The customer (or client) is someone who has bought into your philosophy and purchased a product (or service) from you. Many companies make the mistake of ending the customer relationship at this point. But after reading this article, you’ll know better… you’ll know that getting the customer is only the beginning. Keeping him is another story. You don’t want to put all your eggs into one acquisition basket while having few or no retention efforts. Good retention strategies entail ongoing communication (both promotional and editorial), outstanding customer service, quality products, and fulfilling your promises. Of course there will always be things outside of your control (like losing customers to market conditions). But the idea is to be proactive and not reactive. Keep the “80/20 rule” in mind – which states that 80 percent of your sales come from 20 percent of your customers.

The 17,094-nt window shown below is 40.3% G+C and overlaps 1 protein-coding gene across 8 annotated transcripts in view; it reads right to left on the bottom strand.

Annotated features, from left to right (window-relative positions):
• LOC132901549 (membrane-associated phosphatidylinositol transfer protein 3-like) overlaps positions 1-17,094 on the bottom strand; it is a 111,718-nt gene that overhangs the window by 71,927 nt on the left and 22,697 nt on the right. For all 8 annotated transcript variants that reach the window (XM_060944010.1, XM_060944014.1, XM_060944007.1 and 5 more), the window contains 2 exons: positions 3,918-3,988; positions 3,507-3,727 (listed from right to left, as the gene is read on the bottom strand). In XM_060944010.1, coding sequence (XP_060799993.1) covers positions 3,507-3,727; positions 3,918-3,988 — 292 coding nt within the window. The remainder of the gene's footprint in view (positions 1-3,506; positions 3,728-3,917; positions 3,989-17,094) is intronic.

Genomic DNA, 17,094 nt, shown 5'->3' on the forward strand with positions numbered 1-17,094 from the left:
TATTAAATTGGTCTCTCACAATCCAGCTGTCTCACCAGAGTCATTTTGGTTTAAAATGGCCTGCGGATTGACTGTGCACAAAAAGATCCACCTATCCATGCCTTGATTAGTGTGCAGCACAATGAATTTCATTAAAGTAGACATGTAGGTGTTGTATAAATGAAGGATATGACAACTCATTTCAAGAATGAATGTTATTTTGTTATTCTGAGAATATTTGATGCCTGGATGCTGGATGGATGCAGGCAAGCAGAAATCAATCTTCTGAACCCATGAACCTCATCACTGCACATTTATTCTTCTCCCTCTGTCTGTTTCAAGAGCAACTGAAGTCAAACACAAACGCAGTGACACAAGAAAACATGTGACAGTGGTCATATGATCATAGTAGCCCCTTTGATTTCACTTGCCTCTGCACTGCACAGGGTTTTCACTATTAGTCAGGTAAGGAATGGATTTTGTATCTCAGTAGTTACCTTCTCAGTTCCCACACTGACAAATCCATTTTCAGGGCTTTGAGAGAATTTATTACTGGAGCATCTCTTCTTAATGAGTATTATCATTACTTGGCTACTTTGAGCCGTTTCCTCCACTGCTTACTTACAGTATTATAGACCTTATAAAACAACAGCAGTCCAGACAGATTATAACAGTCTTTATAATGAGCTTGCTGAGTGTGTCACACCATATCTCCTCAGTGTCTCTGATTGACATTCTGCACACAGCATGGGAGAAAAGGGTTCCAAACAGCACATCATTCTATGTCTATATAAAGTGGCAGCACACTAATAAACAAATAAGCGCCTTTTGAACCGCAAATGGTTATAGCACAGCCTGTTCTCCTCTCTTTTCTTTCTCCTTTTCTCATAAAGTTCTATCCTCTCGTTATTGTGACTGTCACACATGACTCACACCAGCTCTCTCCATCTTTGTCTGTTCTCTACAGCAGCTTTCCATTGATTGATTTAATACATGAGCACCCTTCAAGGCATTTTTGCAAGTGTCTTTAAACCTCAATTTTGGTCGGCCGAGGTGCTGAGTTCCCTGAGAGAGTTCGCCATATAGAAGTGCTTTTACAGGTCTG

Stage 4: Multi-Buyer
The multi-buyer is a customer who is tied into your brand and demonstrates product loyalty with your company. Multi-buyers have purchased several products from you, and are not afraid to spend money. These folks are your best list to roll out new products to or test higher price points. If you are thinking about creating a “VIP” or “Lifetime” product, you’re going to want to advertise to this list. Multi-buyers will have a high lifetime value (LTV) for you, and will likely purchase cross-channel. In other words, they will buy from you no matter how you contact them – whether via banner ads, e-mail marketing, direct mail, or telemarketing.

Stage 5: Advocate